Reduced processing speed was also endorsed, which was conceptualised as either a slowing of thoughts (“even if it’s not one of those really low points, it’s still semi-consistent slowing thoughts I guess”, P8), or a complete absence of thoughts ( “… sometimes someone will be speaking to me and there’ll be literally nothing going on in my brain, and, for no reason. I don’t know why”, P2).
Trajectory of neurocognitive complaint
Some participants related fluctuations in neurocognitive difficulties to changes in their depression. That is, neurocognition was perceived to decline as their mental health deteriorated (“even my ability to stay concentrating … like in concentration and that kind of thing definitely got harder as my depression got worse”, P4) and vice versa (“since I’ve been feeling better I haven’t really felt problems in concentration, everything has felt better, like my concentration has been so much better”, P6; “Being well in general … if you’ve had a good night’s sleep and if I’ve eaten, slept well and I’m feeling ok in my body, then it’s a lot easier for my mind to focus and try and actually be here”, P7).
For other participants, neurocognitive difficulties persisted beyond reduction of depressive symptoms: “I’m not forgetful as much, I mean, I’m still, like sort of forgetful just here and there... but it’s not as bad as it was before”, P1; “[memory is] … just not as good as it used to be, but not as bad as it used to be too”, P7). Pre-morbid neurocognitive difficulties were also experienced by some participants: “My memory’s always been a little bit off but it definitely got worse since, you know, I started having these issues”, P2.
Theme 2: relationship between neurocognitive complaints and depression
Young people described a bi-directional relationship between their experience of neurocognitive complaints and depression.
Impact of depression on neurocognition
Participants perceived symptoms associated with depression as having a negative impact on neurocognition. These included: sleep disturbance (“mostly, it’s my memory that’s affected … especially because I have insomnia, like it does definitely get affected a lot …. It definitely got worse since, you know, I started having these issues and these problems, especially with the insomnia”, P3); loss of motivation (“because I lost interest in everything including reading. I wasn’t reading and maybe … because reading like, you know, it helps with your English and your vocabulary and all that stuff …” , P2); negative thinking style ( “… when I’m trying to plan things like, dark thoughts, just like, negative thoughts would get in the way”, P10; “… having thoughts in your head constantly affects your concentration. Like having the thought of, you’re not going to do it, you’re not going to do it well, you’re not going to … everything negative like, yeah … it does affect your performance obviously”, P6); mental exhaustion ( “… concentration and that kind of thing definitely got harder because, yeah, I think my brain is just so exhausted all the time so it was definitely … it was taking more energy, definitely”, P3); anxiety ( “… I find that as I’m more anxious [thinking skills] tend to get a lot worse”, P1); and stress ( “… memory, yeah, gets … if I’ve been stressed, I generally won’t remember things”, P4).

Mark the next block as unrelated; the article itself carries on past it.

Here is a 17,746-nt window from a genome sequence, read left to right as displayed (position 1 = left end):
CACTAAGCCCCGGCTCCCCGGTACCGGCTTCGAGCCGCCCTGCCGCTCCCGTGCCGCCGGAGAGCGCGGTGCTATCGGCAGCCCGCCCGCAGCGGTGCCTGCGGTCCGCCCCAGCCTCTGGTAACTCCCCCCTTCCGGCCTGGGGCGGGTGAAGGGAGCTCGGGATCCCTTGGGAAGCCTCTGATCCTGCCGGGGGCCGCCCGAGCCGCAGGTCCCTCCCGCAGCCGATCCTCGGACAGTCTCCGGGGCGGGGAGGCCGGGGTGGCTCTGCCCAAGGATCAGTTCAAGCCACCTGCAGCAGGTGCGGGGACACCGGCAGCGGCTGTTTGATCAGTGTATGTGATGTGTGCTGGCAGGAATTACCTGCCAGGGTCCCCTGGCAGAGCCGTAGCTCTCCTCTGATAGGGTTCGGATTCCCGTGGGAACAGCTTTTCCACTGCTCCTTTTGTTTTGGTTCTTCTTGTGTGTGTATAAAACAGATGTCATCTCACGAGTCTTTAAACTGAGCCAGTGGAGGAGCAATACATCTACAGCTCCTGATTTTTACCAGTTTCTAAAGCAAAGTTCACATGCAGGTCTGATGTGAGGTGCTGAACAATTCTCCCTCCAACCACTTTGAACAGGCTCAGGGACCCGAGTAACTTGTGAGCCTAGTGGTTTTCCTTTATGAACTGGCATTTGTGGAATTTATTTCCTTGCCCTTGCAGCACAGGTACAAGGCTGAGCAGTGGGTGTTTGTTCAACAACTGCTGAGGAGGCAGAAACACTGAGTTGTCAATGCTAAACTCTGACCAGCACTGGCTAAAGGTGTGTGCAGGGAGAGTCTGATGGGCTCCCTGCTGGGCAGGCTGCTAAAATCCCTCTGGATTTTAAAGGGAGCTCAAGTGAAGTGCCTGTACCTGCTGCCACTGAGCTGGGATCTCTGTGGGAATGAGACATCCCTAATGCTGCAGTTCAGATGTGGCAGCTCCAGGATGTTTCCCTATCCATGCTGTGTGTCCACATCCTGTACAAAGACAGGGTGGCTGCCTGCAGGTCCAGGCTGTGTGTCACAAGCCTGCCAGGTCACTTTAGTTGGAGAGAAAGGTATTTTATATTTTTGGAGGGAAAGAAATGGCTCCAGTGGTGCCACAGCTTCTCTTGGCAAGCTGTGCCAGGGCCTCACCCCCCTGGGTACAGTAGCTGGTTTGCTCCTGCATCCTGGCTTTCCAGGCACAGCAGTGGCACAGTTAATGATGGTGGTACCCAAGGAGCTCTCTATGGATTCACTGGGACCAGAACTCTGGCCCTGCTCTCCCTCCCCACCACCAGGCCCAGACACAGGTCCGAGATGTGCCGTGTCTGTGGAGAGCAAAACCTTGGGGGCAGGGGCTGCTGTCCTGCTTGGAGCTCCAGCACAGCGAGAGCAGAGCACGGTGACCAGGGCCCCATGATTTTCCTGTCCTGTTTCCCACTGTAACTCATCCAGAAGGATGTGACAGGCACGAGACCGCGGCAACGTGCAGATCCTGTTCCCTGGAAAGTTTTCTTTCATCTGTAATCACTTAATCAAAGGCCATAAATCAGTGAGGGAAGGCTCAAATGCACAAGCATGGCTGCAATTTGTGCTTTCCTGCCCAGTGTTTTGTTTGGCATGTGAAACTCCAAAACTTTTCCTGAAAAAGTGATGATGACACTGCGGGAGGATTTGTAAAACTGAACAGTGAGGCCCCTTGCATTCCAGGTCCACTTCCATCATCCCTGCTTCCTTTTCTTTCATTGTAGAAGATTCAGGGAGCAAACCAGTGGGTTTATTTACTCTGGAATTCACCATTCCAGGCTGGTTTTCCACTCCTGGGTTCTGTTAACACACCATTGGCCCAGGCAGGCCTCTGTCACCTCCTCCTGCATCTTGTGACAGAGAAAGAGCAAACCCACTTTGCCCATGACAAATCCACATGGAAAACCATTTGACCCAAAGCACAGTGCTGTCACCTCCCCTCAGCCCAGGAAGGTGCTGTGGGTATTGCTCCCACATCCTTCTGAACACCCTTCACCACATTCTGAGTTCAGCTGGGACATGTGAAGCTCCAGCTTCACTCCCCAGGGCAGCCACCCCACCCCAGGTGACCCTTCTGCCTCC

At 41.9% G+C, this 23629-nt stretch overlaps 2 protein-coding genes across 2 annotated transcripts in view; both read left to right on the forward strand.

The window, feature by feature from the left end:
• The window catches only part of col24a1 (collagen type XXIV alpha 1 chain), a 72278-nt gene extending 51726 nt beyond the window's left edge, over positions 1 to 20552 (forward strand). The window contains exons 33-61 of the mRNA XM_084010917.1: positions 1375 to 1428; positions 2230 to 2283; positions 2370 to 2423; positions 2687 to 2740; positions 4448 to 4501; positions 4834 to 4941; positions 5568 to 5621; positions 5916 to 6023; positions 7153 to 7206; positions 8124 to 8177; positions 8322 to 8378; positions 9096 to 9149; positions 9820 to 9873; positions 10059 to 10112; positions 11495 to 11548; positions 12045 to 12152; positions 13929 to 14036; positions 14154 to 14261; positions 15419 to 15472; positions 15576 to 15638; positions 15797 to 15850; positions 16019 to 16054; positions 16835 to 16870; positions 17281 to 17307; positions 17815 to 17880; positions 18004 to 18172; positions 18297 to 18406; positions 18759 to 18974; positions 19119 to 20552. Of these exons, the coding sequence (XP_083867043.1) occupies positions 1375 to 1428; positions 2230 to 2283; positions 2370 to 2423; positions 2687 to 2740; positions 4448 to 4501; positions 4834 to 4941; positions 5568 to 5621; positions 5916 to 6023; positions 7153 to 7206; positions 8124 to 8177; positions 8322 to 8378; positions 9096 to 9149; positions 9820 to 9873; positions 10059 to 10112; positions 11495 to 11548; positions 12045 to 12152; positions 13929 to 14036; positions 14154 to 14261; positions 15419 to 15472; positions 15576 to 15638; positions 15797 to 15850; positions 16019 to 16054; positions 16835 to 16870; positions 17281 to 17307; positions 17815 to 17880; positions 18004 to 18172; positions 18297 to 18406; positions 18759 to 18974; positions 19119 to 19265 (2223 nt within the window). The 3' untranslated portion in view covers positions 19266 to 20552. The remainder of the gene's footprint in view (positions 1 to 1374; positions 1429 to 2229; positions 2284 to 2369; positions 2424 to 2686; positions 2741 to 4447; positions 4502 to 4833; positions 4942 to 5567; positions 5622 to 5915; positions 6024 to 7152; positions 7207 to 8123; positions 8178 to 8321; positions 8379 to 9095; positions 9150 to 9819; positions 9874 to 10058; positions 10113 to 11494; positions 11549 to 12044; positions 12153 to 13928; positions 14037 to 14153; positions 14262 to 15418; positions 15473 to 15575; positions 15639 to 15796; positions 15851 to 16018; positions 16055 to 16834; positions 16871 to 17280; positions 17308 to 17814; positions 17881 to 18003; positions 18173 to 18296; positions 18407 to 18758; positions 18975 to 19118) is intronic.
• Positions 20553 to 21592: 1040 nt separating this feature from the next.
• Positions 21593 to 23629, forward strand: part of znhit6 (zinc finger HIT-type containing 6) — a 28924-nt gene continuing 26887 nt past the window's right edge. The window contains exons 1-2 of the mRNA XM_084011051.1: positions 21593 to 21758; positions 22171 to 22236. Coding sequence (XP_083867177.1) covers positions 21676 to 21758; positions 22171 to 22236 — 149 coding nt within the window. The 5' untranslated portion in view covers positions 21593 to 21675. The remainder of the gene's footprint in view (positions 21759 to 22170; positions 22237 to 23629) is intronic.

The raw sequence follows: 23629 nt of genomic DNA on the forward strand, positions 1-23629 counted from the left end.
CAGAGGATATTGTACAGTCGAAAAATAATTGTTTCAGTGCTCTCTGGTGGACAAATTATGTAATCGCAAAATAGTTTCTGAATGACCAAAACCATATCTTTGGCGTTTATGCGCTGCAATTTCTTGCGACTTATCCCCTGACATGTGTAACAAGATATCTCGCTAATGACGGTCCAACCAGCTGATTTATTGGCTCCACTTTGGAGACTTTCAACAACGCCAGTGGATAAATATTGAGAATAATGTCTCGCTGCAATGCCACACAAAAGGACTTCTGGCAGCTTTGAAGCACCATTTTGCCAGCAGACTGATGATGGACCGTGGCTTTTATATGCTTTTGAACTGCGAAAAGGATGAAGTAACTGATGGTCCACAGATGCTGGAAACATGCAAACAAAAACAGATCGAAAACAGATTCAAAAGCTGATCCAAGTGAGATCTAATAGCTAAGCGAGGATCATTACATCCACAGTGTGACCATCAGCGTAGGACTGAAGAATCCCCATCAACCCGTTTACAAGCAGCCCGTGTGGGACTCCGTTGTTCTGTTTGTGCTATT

Impact of neurocognitive complaints on depression
Participants expressed many unpleasant affective responses such as lowered mood, anxiety and guilt secondary to reduced neurocognitive abilities: “I think it’s just like a loop, because when I’m anxious and depressed I forget things, and then I become really anxious and depressed because I’ve forgotten them and I’ve let people down, I’ve not met my own expectations, I’ve disappointed other people and I just … it just spirals down into self-loathing”, P9. Loss of motivation was another perceived consequence of impaired neurocognition: “It makes the whole situation, like, very disheartening because actually I’m either too dumb for this or my brain isn’t working enough to handle the situation and that like makes me lose motivation”, P2. These difficulties were also related to reduced self-esteem: “[neurocognitive difficulties] made me feel a lot more, like, it made me feel incompetent and, like, stupid, because I can’t, you know, understand this basic question”, P1; “I thought I was just being lazy. I don’t know, just put it down to being a deadbeat, kind of”, P7.
Theme 3: impact on functioning